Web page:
Fire operations grind to halt after helicopter fuel stolen

Fire operations grind to halt after helicopter fuel stolen
Crews were grounded and unable to fight Fire SS-027 near Sandy Lake last Wednesday after someone stole their helicopter fuel. The fire has since combined with two others in the region to form the large Swampy Lakes Complex that closed Highway 6 to Fort Resolution on the weekend.Photo courtesy of ENR / GNWT.

Firefighting operations near Sandy Lake in the South Slave were brought to a halt last week after crews and helicopters showed up to a fuel cache to find all four drums of Jet-A fuel had been stolen.

Firefighters were dispatched to two fires in the Sandy Lake area between Hay River and Fort Smith last Wednesday, including two ground crews and two helicopters intended to bucket water onto the flames. But when they showed up, there was not a drop of fuel to be found, meaning Jet-A had to be trucked in from Hay River.

“The helicopter had to land and could not fly until we got some fuel to him from Hay River, so there was a delay of about three hours. We just had to stand by until we could get some fuel,” said Daniel Allaire, manager of forests for the South Slave with the department of Environment and Natural Resources (ENR). “It was quite serious for us. It just put our operation at a standstill.”

Allaire said the fuel drums had been seen there less than a week before, meaning they were probably stolen early last week.

Each drum contains 205 litres of fuel weighing about 400 lbs, meaning the thief would have needed a trailer or a large truck with ramps to steal all four of the drums.

Based on the current cost of Jet-A fuel, Allaire estimated each drum was worth more than $300, not counting the cost of the barrel and the transportation to get it there.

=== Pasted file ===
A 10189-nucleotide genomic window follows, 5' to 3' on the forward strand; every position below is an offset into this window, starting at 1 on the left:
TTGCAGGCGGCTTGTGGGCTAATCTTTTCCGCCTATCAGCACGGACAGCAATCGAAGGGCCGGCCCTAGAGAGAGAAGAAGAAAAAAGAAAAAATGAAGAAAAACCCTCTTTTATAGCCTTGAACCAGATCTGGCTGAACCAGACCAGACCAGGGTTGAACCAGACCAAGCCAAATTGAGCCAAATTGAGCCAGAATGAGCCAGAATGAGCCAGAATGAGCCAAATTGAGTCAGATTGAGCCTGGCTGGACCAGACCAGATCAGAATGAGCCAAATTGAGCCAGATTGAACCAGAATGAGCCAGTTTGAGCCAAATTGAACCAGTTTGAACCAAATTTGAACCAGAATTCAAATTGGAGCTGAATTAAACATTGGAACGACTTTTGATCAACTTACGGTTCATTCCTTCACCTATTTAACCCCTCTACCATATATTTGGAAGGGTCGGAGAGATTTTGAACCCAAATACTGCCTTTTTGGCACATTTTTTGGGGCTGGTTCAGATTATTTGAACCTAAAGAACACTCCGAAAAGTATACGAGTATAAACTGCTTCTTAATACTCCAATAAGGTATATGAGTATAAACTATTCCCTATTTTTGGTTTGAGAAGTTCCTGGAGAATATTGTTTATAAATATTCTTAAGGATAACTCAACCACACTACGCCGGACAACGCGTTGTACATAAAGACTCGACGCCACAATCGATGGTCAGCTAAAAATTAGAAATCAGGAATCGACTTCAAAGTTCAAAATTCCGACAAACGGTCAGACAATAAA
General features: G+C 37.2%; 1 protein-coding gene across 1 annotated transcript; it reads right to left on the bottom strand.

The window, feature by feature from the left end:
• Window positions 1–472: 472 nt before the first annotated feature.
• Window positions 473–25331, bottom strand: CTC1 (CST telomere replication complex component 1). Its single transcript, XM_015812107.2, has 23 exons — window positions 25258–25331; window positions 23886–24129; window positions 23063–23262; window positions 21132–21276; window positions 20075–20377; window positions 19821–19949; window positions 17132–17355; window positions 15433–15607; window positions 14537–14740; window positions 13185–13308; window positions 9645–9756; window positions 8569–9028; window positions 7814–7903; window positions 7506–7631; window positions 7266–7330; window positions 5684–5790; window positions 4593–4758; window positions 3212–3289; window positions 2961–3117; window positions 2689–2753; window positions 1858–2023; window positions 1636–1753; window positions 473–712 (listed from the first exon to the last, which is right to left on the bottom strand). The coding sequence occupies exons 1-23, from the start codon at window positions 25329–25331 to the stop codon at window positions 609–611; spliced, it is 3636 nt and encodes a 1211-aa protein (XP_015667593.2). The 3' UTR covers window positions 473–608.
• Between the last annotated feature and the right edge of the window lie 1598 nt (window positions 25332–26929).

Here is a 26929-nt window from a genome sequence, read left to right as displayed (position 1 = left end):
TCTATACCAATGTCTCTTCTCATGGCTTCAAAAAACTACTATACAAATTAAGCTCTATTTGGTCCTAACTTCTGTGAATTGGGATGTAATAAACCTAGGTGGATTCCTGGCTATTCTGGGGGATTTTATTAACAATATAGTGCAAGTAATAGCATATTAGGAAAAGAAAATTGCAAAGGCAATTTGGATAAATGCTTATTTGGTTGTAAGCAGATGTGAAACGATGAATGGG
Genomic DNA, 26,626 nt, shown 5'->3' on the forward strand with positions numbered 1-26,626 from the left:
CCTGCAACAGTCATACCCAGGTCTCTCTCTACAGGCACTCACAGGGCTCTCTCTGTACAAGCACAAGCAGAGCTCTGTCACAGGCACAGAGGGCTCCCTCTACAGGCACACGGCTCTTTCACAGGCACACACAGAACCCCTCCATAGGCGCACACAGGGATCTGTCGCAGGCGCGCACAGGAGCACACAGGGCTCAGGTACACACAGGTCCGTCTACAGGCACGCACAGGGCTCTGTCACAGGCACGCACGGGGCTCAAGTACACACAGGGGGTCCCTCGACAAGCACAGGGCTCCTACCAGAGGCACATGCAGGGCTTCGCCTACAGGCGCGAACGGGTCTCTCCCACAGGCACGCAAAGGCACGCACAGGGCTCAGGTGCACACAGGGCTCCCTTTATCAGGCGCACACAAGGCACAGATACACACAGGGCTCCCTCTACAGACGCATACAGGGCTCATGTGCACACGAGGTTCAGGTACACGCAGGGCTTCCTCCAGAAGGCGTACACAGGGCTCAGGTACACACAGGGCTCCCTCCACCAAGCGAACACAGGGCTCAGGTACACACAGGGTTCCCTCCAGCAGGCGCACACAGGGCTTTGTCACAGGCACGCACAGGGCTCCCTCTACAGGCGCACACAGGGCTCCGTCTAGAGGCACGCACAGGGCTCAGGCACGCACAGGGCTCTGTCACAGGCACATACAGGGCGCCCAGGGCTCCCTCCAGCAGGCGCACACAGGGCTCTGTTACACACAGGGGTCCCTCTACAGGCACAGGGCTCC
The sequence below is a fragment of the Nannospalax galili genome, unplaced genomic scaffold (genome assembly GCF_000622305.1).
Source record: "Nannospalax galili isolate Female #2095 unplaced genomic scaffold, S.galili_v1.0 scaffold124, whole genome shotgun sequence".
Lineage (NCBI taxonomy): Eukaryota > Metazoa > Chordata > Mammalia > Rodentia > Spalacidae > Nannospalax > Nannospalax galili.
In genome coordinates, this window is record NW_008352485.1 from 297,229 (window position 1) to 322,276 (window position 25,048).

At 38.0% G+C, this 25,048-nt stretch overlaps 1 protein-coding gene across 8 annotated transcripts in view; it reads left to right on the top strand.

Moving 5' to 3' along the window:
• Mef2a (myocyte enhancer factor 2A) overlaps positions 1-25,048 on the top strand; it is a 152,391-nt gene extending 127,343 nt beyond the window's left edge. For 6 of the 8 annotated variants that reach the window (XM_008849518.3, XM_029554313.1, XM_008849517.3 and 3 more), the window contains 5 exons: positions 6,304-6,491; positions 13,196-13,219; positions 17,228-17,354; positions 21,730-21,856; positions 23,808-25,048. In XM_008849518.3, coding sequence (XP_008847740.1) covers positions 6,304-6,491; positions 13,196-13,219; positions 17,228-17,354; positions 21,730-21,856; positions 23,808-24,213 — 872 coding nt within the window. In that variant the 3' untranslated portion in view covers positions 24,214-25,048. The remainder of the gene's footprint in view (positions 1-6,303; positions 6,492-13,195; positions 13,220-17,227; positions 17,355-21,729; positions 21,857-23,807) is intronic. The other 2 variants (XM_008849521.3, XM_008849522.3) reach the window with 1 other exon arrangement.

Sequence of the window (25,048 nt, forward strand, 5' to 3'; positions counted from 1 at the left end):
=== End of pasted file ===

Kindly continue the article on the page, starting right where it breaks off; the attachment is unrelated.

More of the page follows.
Third theft this year

This is the third cache where ENR has had fuel stolen since the beginning of the fire season. Earlier this year, several drums were stolen from a cache at Polar Lake near Hay River, and fuel was also taken out of a site north of Fort Providence.

Fortunately, neither incident occurred during a fire operation, like the one last week.

“This last one was quite a big concern because we were right in the middle of the fire operation,” Allaire said. “Helicopters need at least 20 minutes of fuel; they can’t just fly until they run out. Also, they have to keep in mind if someone were to get hurt, they need to have enough fuel to get the nearest community to get medical attention. They were counting on that fuel to be there.”

The department has reported the incidents to the RCMP, who are now investigating.

Allaire believes it’s the work of one individual with knowledge of ENR’s fuel cache network.

“I suspect there’s an individual there doing this and using the fuel for his diesel truck,” he said. “Somebody who’s quite aware of where our fuel caches are, because except for maybe one or two where you can actually see the fuel from the road…most of the caches are tucked away. You can’t see them as you drive. You would have to go in.”

The fuel caches are located along the highway in order for ENR’s trucks to be able to easily drop drums off. But due to the string of thefts, Allaire said the department is considering moving them by helicopter away from road access, despite it being costly and inconvenient, or locking them up in a sea-can.

The fuel was never previously locked up because theft wasn’t a huge problem, Allaire said.

“This year is the worst I’ve seen. It’s pretty rare that we’ve had fuel stolen before. It happens sometimes, maybe a drum, or someone takes some of the fuel out of one drum, but to take it all at once and clean out the fuel cache, that’s quite unusual,” he said.

According to the department, there have been no reports of stolen fuel in any of the other fire management regions.

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